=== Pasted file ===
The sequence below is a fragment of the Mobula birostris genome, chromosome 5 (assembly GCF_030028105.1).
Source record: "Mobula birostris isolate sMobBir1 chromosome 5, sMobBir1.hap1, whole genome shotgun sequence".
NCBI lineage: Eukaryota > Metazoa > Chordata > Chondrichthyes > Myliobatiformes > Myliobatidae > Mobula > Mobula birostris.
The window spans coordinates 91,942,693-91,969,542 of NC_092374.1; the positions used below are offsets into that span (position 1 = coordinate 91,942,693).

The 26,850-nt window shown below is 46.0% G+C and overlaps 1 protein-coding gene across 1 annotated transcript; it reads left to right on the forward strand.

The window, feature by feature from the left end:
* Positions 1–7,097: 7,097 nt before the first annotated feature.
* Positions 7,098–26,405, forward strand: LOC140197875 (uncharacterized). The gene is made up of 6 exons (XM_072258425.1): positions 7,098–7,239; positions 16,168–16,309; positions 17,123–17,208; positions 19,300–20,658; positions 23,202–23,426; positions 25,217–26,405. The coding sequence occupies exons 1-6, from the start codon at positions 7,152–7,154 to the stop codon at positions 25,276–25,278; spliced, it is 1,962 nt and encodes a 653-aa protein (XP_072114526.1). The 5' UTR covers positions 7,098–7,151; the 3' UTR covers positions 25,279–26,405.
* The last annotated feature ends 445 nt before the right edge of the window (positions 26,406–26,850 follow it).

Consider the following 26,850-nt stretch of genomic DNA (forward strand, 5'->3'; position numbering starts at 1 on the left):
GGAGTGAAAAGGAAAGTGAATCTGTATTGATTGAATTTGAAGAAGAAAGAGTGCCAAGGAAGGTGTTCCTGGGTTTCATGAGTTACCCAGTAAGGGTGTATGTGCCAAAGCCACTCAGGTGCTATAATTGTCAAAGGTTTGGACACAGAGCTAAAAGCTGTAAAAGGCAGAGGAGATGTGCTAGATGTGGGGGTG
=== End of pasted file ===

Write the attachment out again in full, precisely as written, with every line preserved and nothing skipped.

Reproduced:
The sequence below is a fragment of the Mobula birostris genome, chromosome 5 (assembly GCF_030028105.1).
Source record: "Mobula birostris isolate sMobBir1 chromosome 5, sMobBir1.hap1, whole genome shotgun sequence".
NCBI lineage: Eukaryota > Metazoa > Chordata > Chondrichthyes > Myliobatiformes > Myliobatidae > Mobula > Mobula birostris.
The window spans coordinates 91,942,693-91,969,542 of NC_092374.1; the positions used below are offsets into that span (position 1 = coordinate 91,942,693).

The 26,850-nt window shown below is 46.0% G+C and overlaps 1 protein-coding gene across 1 annotated transcript; it reads left to right on the forward strand.

The window, feature by feature from the left end:
* Positions 1–7,097: 7,097 nt before the first annotated feature.
* Positions 7,098–26,405, forward strand: LOC140197875 (uncharacterized). The gene is made up of 6 exons (XM_072258425.1): positions 7,098–7,239; positions 16,168–16,309; positions 17,123–17,208; positions 19,300–20,658; positions 23,202–23,426; positions 25,217–26,405. The coding sequence occupies exons 1-6, from the start codon at positions 7,152–7,154 to the stop codon at positions 25,276–25,278; spliced, it is 1,962 nt and encodes a 653-aa protein (XP_072114526.1). The 5' UTR covers positions 7,098–7,151; the 3' UTR covers positions 25,279–26,405.
* The last annotated feature ends 445 nt before the right edge of the window (positions 26,406–26,850 follow it).

Consider the following 26,850-nt stretch of genomic DNA (forward strand, 5'->3'; position numbering starts at 1 on the left):
GGAGTGAAAAGGAAAGTGAATCTGTATTGATTGAATTTGAAGAAGAAAGAGTGCCAAGGAAGGTGTTCCTGGGTTTCATGAGTTACCCAGTAAGGGTGTATGTGCCAAAGCCACTCAGGTGCTATAATTGTCAAAGGTTTGGACACAGAGCTAAAAGCTGTAAAAGGCAGAGGAGATGTGCTAGATGTGGGGGTG